Cited by 3 | Viewed by 1996
Abstract
Remote sensing of lake water quality assumes there is no universal method or algorithm that can be applied in a general way on all inland waters, which usually have different in-water components affecting their optical properties. Depending on the place and time of [...] Read more.
Remote sensing of lake water quality assumes there is no universal method or algorithm that can be applied in a general way on all inland waters, which usually have different in-water components affecting their optical properties. Depending on the place and time of year, the lake dynamics, and the particular components of the water, non-tailor-designed algorithms can lead to large errors or lags in the quantification of the water quality parameters, such as the suspended mineral sediments, dissolved organic matter, and chlorophyll-a concentration. Selecting the most suitable algorithm for each type of water is not a simple matter. One way to make selecting the most suitable water quality algorithm easier on each occasion is by knowing ahead of time the type of water being handled. This approach is used, for instance, in the Lake Water Quality production chain of the Copernicus Global Land Service. The objective of this work is to determine which supervised classification approach might give the most accurate results. We use a dataset of manually labeled pixels on lakes and reservoirs in Eastern Spain. High-resolution images from the Multispectral Instrument sensor on board the ESA Sentinel-2 satellite, atmospherically corrected with the Case 2 Regional Coast Colour algorithm, are used as the basis for extracting the pixels for the dataset. Three families of different supervised classifiers have been implemented and compared: the K-nearest neighbor, decision trees, and support vector machine. Based on the results, the most appropriate for our study area is the random forest classifier, which was selected and applied on a series of images to derive the temporal series of the optical water types per lake. An evaluation of the results is presented, and an analysis is made using expert knowledge. Full article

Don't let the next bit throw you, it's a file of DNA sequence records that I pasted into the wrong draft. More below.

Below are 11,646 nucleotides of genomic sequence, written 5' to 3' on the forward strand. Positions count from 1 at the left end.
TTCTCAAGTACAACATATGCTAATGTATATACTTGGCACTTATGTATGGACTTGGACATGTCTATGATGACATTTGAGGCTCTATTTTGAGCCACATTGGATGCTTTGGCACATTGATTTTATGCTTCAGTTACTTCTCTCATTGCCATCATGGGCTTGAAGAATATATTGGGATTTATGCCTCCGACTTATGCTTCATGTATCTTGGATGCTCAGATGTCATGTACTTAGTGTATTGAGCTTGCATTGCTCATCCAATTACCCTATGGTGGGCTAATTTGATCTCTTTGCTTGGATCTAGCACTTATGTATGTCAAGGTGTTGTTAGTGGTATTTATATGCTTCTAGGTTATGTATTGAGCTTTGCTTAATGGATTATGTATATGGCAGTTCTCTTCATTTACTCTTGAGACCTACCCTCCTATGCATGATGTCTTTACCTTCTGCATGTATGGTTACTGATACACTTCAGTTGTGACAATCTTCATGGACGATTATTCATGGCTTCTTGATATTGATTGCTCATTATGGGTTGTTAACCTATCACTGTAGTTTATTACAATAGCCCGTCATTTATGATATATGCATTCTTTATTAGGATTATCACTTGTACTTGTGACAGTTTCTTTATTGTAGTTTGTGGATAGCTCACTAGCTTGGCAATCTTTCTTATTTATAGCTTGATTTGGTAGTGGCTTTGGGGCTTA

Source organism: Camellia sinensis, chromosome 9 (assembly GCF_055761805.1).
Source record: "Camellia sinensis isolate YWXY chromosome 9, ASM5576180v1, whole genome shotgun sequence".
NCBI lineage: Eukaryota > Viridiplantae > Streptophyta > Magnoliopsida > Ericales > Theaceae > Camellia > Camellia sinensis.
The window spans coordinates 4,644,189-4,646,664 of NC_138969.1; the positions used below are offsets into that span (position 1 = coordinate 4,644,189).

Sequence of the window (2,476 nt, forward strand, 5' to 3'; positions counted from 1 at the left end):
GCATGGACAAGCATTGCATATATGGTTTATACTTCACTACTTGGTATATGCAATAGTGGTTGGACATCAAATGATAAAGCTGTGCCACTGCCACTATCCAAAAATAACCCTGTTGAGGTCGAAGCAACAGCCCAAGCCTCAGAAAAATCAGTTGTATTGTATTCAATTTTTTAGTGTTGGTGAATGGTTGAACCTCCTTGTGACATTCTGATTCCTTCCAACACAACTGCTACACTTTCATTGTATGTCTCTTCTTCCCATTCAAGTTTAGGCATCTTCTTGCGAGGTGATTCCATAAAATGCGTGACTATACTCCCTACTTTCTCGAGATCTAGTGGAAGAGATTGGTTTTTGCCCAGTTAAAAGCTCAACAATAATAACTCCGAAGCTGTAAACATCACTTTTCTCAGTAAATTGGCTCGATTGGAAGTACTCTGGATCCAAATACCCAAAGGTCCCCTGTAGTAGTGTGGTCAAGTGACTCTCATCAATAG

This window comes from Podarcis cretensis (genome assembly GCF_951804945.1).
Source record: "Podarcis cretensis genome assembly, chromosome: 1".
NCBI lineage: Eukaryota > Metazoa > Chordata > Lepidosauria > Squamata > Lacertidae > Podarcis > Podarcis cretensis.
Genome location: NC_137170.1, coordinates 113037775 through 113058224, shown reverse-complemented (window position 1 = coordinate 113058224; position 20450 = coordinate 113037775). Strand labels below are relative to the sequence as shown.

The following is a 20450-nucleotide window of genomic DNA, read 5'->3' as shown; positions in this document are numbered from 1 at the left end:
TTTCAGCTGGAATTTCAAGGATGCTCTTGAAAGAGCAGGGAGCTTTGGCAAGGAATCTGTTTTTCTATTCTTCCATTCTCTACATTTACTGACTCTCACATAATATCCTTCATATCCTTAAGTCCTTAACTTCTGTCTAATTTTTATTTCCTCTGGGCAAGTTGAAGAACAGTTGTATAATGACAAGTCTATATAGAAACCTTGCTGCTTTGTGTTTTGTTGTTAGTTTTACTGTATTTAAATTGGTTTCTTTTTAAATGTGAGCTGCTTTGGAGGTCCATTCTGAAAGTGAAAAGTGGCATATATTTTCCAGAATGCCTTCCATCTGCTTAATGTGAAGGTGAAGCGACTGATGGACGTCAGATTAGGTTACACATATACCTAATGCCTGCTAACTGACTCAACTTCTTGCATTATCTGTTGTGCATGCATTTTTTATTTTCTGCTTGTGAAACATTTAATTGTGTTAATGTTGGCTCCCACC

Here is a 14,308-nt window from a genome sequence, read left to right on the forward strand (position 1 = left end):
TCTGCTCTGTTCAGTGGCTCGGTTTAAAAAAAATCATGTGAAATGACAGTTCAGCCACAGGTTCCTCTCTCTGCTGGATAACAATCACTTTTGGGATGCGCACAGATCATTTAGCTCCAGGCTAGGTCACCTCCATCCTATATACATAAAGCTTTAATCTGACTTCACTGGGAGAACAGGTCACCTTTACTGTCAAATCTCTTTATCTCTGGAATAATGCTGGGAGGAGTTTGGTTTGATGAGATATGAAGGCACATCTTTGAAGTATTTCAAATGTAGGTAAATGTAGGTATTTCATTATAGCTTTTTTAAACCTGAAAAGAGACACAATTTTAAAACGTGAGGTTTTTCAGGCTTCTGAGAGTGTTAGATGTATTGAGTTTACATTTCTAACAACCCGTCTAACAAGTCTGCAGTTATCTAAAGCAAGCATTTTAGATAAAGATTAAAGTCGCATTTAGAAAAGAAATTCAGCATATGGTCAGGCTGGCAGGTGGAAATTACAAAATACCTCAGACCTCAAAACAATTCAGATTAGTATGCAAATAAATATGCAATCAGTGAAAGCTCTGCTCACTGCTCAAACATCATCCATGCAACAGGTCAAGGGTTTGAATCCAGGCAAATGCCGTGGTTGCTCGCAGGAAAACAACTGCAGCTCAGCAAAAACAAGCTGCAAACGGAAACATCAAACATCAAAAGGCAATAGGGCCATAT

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12 pages, 6238 KiB  
Communication
WaterMaskAnalyzer (WMA)—A User-Friendly Tool to Analyze and Visualize Temporal Dynamics of Inland Water Body Extents
by Stephan Buettig, Marie Lins and Sebastian Goihl
Remote Sens. 2022, 14(18), 4485; https://doi.org/10.3390/rs14184485 - 8 Sep 2022
Cited by 2 | Viewed by 2005
Abstract